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© 2019 by Joyce Fetteroll

Responding to doubters

My friend will say things like "I guess I just wonder that if you have no benchmarks or external ways to measure progress then I'd personally be concerned about whether he was getting basic academics at an age-appropriate level." I just don't know how to get her to understand.

 

Unfortunately most people are full of misconceptions about how learning happens. And they draw reasonable sounding but erroneous conclusions from those misconceptions.

 

I like Dawn's answer of showering her with access to information like books and websites and articles. Your friend is feeling uncomfortable with your decisions. But it isn't your obligation to justify your decisions to her. It isn't your obligation to educate her. Her hostile questioning -- e.g., saying in various ways that you can't possibly be right -- is saying you do owe her an explanation because you're obviously not operating on all cylinders to care so little about your child.

 

Of course telling her that her questioning sounds that way sounds hostile ;-)

 

You could say you'd be happy to answer some of her questions if she can turn off the assumptions that unschooling can't possibly work. By assuming unschooling can't work she's saying you're an idiot for blindly believing in something impossible. You could answer her questions more effectively if she assumes there is an answer to her question but she just can't conceive of the answer because she doesn't know enough about how unschooling works.

 

I've been thinking about this thread, and while I completely understand everyone's responses, I just wanted to leave open the possibility that this friend could come around to a more unschooling friendly perspective if her questions were answered. I know it must get really old hearing the "can'ts" but isn't that a necessary step in a way?

 

Sorry, I guess I wasn't clear. I can see how it came across that way.

 

Actually I was speaking to the feelings that being questioned stirs up in us. When we're put on the spot about our beliefs, we often feel we need to enlighten someone. There's a driving force inside us that says we need to make them understand so they can stop thinking bad thoughts about us and about our families and about our choices.

 

But if someone can let go of the emotions questioning stirs up -- not necessarily not feel the emotions but let the emotions exist, accept them, but detach ourselves from the control they try to wield over us -- a person can get to a healthier place.

 

If someone questions us we can choose to give them information or not depending on whether it seems a useful use of our time or not. But if we can accept that their emotions and reactions and mental place aren't ours to control, we can be more at peace with ourselves. We can be at peace with doing what we feel is right without taking on the burden of expecting the world to change for us and because of us. We're releasing the information for people to use as they will, not expecting a change in anyone in return. They are where they are for a reason. We can give them the information to change, but it isn't in our power to change them. It's entirely their choice to hold onto the place they're in or seek out what they need to get to a new place.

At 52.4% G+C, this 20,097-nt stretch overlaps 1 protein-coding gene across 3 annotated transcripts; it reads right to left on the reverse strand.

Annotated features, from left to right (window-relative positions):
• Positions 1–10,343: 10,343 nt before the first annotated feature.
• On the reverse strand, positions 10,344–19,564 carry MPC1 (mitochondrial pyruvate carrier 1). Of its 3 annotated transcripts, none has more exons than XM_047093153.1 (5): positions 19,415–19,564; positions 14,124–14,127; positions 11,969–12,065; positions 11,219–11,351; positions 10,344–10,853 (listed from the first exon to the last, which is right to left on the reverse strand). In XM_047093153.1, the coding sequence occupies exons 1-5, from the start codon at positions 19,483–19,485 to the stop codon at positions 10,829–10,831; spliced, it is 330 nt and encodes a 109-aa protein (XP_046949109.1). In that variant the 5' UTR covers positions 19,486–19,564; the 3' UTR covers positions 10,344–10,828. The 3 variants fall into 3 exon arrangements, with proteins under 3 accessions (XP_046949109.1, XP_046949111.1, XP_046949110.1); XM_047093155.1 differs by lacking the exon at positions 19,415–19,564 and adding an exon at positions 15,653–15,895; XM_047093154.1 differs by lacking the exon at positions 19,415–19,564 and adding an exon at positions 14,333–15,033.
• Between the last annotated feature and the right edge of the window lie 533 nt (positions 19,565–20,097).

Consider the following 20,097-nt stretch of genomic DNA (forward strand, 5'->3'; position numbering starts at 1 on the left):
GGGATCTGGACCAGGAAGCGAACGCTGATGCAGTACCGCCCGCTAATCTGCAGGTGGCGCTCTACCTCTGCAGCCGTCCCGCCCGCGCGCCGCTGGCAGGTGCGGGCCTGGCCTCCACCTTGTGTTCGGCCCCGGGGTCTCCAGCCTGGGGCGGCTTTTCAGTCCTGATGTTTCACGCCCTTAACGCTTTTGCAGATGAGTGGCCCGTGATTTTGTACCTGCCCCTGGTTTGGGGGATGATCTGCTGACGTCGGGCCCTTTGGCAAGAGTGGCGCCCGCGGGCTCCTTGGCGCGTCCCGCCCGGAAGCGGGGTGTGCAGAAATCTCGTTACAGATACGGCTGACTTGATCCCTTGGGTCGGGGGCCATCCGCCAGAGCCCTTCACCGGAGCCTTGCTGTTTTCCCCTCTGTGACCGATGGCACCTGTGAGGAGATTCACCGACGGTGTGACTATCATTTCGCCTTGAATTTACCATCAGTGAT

So when they ask did you do school today how should I explain it to them?

 

I'm thinking your need to respond "properly" probably comes from feeling unsure about what you're doing. You feel you need others to understand and approve of what you're doing.

 

But if you turn it around and realize that what they believe to be necessary to get to the goal of educated child is wrong, then you'll feel less need for them to understand and approve. "Doing school" today would be detrimental to his learning. So when they are seeking reassurance that he "did school" today, realize that they are asking to be reassured about something that would be wrong for your son.

 

Maybe think of the question in terms of "Did he have his coffee today?" You don't need to set them straight that he doesn't need coffee ;-) Just reassure them that he got what he needed. Because what they're really asking is "Is he learning what he needs?"

 

So to the "doing school" question you can answer with what you did, perhaps in schoolish terms. It isn't lying. It's providing them with what they're really asking about. And you can feel confident that even if he played all day in a mud puddle that, yes, he did learn what he needs today. :-)

 

 

When they ask the socialization question you can ask how public school kids learn to relate to people who are not the same age as themselves.

 

That's a really good point!

 

And it applies to other aspects of unschooling too. It's so easy to get defensive about homeschooling and unschooling as though we need to prove how it's just as good as public schooling. But it's better!

 

How will PS kids find the time to explore their interests and discover what's important to them?

 

How can they learn how the world works when they are shut away from it in an environment that resembles prison or boot camp more than real life?

 

Anyone else have any questions parents choosing PS should ask themselves?

 

 

Joyfully Rejoycing